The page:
The South American country has been hit by a series of deadly weather disasters in recent years, which experts say are likely being made worse by climate change.

Wednesday, March 01, 2023

Please be considerate


Some people apparently don't realize that in places that have rows of attached seats, like music and theater venues, the vibrations from kicking one is transmitted to the whole row, and is very annoying, detracting greatly from others enjoyment.

What People Need to Know About Bluesnarfing

 Feb. 28, 2023

Seniors Guide 


Bluesnarfing is a wireless hacking technique in which a cyber-attacker illegally accesses a Bluetooth-enabled device (such as a phone, tablet, or laptop) without your permission. From their own laptop, the hacker can then gain access to your calendar, contact list, messages, photos, passwords, and other data without ever touching your device. They can even change settings and install malware, which could result in ID theft or fraud.  


If you are in public (for example, using your phone in a doctor’s office waiting room) and have Bluetooth turned on in your device settings (as most of us do), a cyber attacker within range of your network – around 30 feet – may be able to illegally access your phone.


 How can I protect myself against Bluesnarfing?

    Check your default Bluetooth settings. When you are not using Bluetooth, turn it off, or make it non-discoverable or hidden.
    Do not leave Bluetooth-enabled devices unattended. For example, if you were to leave a Bluetooth-enabled phone or tablet in your vehicle while you run into a store, a hacker in a nearby car could access your unprotected network.
    Never accept Bluetooth pairing requests from devices you do not recognize. If you are pairing a new device for the first time, do it at home, not in public.
    Keep your confidential and personal data such as financial documents or password lists safe in a device that does not use Bluetooth, such as your desktop computer at home.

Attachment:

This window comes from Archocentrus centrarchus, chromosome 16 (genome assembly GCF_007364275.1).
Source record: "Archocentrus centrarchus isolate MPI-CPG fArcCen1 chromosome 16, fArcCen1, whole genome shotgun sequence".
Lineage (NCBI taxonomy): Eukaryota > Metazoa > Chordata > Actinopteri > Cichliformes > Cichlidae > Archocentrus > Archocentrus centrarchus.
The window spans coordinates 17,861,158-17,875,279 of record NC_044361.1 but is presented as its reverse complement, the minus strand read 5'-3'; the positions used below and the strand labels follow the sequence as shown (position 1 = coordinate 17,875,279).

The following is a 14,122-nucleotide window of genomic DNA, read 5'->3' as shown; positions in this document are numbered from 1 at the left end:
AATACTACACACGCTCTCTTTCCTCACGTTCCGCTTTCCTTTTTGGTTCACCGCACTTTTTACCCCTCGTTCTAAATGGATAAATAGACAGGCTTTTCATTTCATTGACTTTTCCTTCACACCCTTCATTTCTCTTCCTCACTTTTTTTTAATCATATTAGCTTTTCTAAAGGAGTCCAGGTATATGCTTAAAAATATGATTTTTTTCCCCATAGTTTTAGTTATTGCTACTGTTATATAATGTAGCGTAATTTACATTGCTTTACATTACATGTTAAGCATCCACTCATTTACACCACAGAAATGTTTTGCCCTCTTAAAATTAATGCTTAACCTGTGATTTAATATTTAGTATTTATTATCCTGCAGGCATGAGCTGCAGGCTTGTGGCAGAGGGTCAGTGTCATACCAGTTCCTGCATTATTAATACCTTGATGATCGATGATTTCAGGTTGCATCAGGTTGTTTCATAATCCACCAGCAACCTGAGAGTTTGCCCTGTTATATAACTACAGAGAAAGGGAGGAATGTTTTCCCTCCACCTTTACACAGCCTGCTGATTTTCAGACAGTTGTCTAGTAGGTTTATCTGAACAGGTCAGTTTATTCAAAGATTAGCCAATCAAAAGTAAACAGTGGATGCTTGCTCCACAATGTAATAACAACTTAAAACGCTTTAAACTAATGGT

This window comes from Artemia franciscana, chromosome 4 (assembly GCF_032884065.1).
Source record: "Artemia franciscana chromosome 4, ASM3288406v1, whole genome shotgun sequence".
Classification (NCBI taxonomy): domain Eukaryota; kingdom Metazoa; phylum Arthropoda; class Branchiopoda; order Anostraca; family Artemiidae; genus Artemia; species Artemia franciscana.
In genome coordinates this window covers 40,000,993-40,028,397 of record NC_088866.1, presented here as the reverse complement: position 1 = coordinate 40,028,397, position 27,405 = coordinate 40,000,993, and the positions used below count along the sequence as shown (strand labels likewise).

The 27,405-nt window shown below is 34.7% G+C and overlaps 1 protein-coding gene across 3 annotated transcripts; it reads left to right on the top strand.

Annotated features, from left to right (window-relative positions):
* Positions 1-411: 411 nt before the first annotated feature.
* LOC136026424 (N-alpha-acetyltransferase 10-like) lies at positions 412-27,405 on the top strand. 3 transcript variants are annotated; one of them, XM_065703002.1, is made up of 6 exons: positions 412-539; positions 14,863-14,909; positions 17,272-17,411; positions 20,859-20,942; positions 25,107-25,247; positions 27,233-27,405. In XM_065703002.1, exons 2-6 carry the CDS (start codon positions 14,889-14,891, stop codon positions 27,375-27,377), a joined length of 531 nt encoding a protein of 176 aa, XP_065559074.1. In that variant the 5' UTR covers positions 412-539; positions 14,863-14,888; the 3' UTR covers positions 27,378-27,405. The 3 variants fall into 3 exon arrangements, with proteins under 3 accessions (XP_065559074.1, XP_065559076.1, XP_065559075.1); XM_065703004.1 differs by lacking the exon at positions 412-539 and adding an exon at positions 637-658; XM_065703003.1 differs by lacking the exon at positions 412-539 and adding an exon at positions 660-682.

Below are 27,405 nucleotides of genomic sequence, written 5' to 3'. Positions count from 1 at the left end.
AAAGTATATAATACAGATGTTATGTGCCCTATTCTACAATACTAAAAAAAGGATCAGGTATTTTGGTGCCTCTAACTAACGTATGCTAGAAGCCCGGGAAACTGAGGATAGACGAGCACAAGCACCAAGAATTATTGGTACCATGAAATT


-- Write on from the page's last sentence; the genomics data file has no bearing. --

Always be sure that your mobile device has the latest update, as these updates tend to address security weaknesses and offer new protections in the form of software updates.
    Use a PIN to lock your device when not in use and always use strong passwords (a combination of uppercase and lowercase letters, numbers, and symbols.) If you have a difficult time remembering passwords, consider using an encrypted password manager such as LastPass to store your data.

Thanks to upgraded security features and built-in authentication in newer Bluetooth devices, Bluesnarfing attacks are on the decline. Keep in mind that if you have an older device, it may have a higher vulnerability, since it doesn’t have the benefit of newer security. 

VW wouldn’t locate kidnapped child because his mother didn’t pay for find-my-car subscription

Cory Doctorow
Feb 28, 2023


The masked car-thieves who stole a Volkswagen SUV in Lake County, IL didn’t know that there was a two-year-old child in the back seat — but that’s no excuse. A violent car-theft has the potential to hurt or kill people, after all.

Likewise, the VW execs who decided to nonconsensually track the location of every driver and sell that data to shady brokers — but to deny car owners access to that data unless they paid for a “find my car” subscription — didn’t foresee that their cheap, bumbling subcontractors would refuse the local sheriff’s pleas to locate the car with the kidnapped toddler.


The local sheriff called Volkswagen and begged them to track the car. VW refused, citing the fact that the mother had not paid for the $150 find-my-car subscription after the free trial period expired. Eventually, VW relented and called back with the location data — but not until after the stolen car had been found and the child had been retrieved.


In short: the automotive sector has filled our cars with surveillance gear, but that data is only reliably available to commercial data-brokers and hackers who breach Big Cars’ massive data repositories. Big Car has the IT capacity to fill our cars with cheat devices — but not the capacity to operate an efficient surveillance system to use in real emergencies. Big Car says that giving you control over your car will result in your murder — but when a child’s life is on the line, they can’t give you access to your own car’s location.